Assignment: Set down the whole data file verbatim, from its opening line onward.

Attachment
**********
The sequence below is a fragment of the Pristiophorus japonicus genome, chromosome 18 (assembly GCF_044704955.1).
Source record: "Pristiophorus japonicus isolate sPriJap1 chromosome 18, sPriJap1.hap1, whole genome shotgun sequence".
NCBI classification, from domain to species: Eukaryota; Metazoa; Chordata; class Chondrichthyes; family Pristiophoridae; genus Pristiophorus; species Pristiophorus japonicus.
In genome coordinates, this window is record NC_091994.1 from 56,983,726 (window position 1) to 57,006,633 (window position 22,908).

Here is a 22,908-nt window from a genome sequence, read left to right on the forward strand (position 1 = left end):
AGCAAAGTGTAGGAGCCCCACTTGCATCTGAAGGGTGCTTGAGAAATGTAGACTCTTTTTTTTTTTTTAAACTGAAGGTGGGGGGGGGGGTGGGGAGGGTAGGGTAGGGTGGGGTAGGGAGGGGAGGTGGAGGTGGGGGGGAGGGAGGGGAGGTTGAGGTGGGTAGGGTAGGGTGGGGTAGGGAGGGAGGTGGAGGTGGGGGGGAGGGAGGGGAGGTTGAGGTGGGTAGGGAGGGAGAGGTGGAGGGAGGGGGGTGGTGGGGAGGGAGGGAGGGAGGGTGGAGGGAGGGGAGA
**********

The sequence below is a fragment of the Pristiophorus japonicus genome, chromosome 18 (assembly GCF_044704955.1).
Source record: "Pristiophorus japonicus isolate sPriJap1 chromosome 18, sPriJap1.hap1, whole genome shotgun sequence".
NCBI classification, from domain to species: Eukaryota; Metazoa; Chordata; class Chondrichthyes; family Pristiophoridae; genus Pristiophorus; species Pristiophorus japonicus.
In genome coordinates, this window is record NC_091994.1 from 56,983,726 (window position 1) to 57,006,633 (window position 22,908).

Here is a 22,908-nt window from a genome sequence, read left to right on the forward strand (position 1 = left end):
AGCAAAGTGTAGGAGCCCCACTTGCATCTGAAGGGTGCTTGAGAAATGTAGACTCTTTTTTTTTTTTTAAACTGAAGGTGGGGGGGGGGGTGGGGAGGGTAGGGTAGGGTGGGGTAGGGAGGGGAGGTGGAGGTGGGGGGGAGGGAGGGGAGGTTGAGGTGGGTAGGGTAGGGTGGGGTAGGGAGGGAGGTGGAGGTGGGGGGGAGGGAGGGGAGGTTGAGGTGGGTAGGGAGGGAGAGGTGGAGGGAGGGGGGTGGTGGGGAGGGAGGGAGGGAGGGTGGAGGGAGGGGAGA